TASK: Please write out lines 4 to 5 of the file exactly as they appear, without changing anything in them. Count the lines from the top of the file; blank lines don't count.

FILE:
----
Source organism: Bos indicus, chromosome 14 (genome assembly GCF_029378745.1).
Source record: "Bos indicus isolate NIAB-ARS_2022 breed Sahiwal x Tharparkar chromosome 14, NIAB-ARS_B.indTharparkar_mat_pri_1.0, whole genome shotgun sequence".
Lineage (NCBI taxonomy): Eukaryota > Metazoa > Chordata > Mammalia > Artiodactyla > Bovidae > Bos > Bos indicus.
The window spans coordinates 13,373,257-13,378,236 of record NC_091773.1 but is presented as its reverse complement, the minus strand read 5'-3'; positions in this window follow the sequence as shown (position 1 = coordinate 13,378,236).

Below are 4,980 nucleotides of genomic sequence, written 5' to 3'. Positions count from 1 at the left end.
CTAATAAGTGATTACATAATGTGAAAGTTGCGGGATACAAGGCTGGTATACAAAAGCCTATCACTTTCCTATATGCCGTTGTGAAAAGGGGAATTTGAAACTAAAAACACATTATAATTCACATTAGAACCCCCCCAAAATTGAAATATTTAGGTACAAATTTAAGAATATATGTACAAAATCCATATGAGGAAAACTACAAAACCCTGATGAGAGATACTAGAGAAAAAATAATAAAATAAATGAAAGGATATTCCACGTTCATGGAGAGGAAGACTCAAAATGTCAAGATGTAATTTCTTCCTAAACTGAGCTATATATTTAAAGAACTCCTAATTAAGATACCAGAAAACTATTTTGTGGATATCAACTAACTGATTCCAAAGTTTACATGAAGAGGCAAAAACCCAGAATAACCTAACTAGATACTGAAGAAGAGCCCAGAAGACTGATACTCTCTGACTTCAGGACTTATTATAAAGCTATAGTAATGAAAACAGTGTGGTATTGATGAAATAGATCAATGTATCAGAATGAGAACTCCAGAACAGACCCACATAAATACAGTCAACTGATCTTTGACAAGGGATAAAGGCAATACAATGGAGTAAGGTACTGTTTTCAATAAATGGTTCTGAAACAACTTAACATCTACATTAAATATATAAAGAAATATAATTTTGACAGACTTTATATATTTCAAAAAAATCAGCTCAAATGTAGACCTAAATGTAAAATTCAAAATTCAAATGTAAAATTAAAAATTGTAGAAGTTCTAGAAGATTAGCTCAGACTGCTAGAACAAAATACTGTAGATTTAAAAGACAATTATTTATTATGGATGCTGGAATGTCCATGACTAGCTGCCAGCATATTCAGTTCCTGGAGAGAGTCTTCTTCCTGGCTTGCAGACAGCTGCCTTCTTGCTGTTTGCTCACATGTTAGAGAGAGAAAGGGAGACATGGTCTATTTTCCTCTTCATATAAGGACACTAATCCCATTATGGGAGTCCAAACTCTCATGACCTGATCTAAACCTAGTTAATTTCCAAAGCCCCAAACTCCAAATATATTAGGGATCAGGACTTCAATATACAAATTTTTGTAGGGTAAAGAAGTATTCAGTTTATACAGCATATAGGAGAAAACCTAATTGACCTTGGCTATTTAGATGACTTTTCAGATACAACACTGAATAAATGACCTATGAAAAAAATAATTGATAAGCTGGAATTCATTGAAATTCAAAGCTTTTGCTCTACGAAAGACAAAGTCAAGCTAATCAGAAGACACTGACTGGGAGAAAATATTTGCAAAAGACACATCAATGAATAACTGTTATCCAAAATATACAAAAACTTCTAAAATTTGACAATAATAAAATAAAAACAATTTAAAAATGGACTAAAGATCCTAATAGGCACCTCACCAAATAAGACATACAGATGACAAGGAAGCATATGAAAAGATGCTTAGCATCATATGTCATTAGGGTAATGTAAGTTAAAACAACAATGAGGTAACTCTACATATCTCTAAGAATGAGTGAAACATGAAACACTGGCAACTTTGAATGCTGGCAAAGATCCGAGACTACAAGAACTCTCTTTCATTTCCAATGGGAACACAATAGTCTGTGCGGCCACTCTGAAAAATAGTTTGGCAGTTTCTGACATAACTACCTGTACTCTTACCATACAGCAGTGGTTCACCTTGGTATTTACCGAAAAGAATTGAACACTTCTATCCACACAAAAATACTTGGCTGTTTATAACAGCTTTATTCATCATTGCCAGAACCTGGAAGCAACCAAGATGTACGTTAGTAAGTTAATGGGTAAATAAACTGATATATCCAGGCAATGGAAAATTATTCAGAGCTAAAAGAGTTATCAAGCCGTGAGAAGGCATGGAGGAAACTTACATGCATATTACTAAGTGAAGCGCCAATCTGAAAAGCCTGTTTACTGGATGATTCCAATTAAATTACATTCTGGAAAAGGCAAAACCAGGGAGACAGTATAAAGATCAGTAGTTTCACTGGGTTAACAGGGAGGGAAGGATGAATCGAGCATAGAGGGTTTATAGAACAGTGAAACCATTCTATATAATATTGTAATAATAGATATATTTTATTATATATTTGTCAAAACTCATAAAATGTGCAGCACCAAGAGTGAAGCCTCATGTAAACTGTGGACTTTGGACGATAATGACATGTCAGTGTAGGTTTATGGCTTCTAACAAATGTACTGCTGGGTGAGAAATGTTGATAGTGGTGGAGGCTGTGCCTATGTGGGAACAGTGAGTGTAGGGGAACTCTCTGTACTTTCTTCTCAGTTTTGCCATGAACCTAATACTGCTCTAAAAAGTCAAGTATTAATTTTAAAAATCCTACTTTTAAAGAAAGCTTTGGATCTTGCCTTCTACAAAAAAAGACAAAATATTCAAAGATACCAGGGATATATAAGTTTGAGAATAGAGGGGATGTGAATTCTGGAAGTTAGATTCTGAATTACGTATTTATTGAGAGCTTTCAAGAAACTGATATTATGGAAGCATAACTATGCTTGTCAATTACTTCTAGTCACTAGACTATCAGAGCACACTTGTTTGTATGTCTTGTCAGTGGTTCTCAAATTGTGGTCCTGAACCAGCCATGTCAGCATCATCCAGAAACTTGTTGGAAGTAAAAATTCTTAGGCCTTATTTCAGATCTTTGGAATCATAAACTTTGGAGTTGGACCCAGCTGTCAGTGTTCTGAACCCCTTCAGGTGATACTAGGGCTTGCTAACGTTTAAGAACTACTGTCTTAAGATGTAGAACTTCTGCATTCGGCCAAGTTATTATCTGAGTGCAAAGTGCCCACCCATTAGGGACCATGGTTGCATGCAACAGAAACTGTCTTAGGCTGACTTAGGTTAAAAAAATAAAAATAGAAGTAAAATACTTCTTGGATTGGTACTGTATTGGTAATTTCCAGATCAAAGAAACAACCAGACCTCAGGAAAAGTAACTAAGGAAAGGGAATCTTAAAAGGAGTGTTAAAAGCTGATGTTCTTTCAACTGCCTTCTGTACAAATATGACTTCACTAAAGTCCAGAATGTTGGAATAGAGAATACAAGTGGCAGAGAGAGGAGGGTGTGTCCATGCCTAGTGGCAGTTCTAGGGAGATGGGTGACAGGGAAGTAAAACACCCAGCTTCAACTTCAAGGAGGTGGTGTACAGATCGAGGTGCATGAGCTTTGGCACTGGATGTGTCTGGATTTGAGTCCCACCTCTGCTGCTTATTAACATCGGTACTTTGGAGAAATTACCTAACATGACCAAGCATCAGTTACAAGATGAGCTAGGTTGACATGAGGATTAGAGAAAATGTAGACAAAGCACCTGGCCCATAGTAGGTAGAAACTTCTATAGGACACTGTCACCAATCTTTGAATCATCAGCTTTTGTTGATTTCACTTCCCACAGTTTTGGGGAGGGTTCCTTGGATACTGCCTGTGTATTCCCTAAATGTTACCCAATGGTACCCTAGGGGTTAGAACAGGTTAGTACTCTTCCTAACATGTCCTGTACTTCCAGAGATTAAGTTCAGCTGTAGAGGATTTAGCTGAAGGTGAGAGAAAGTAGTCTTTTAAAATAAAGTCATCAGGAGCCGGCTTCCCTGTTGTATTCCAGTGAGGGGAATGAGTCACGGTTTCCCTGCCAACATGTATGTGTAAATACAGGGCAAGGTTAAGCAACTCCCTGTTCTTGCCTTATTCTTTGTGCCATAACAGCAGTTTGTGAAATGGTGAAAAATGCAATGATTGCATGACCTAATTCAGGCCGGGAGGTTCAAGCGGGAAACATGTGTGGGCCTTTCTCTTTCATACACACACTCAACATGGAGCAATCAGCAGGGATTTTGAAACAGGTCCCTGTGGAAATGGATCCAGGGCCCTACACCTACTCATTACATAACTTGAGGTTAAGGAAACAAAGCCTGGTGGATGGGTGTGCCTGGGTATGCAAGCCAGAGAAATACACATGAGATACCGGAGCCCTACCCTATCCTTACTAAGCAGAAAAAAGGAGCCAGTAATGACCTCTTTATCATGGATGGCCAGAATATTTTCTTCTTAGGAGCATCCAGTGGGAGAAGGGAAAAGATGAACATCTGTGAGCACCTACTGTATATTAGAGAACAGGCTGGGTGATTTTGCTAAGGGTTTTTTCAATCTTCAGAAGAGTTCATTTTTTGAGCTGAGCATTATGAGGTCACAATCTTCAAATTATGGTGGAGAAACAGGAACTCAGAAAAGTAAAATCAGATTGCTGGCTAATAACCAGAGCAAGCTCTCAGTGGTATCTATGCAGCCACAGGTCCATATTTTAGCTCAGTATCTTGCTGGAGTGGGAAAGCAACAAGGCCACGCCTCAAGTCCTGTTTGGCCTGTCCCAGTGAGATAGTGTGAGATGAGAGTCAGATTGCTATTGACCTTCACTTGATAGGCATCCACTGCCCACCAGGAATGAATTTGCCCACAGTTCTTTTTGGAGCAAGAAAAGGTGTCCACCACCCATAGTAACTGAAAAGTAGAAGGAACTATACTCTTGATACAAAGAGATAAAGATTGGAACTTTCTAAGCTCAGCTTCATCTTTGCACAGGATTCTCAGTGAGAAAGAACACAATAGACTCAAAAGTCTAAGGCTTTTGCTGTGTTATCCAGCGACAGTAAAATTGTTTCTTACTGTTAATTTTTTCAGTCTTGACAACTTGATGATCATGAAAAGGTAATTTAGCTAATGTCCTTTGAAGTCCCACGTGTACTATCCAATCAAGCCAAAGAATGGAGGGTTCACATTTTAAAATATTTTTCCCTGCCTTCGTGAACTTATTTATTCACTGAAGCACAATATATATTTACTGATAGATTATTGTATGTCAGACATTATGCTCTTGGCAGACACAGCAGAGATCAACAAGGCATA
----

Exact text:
The window spans coordinates 13,373,257-13,378,236 of record NC_091773.1 but is presented as its reverse complement, the minus strand read 5'-3'; positions in this window follow the sequence as shown (position 1 = coordinate 13,378,236).

Below are 4,980 nucleotides of genomic sequence, written 5' to 3'. Positions count from 1 at the left end.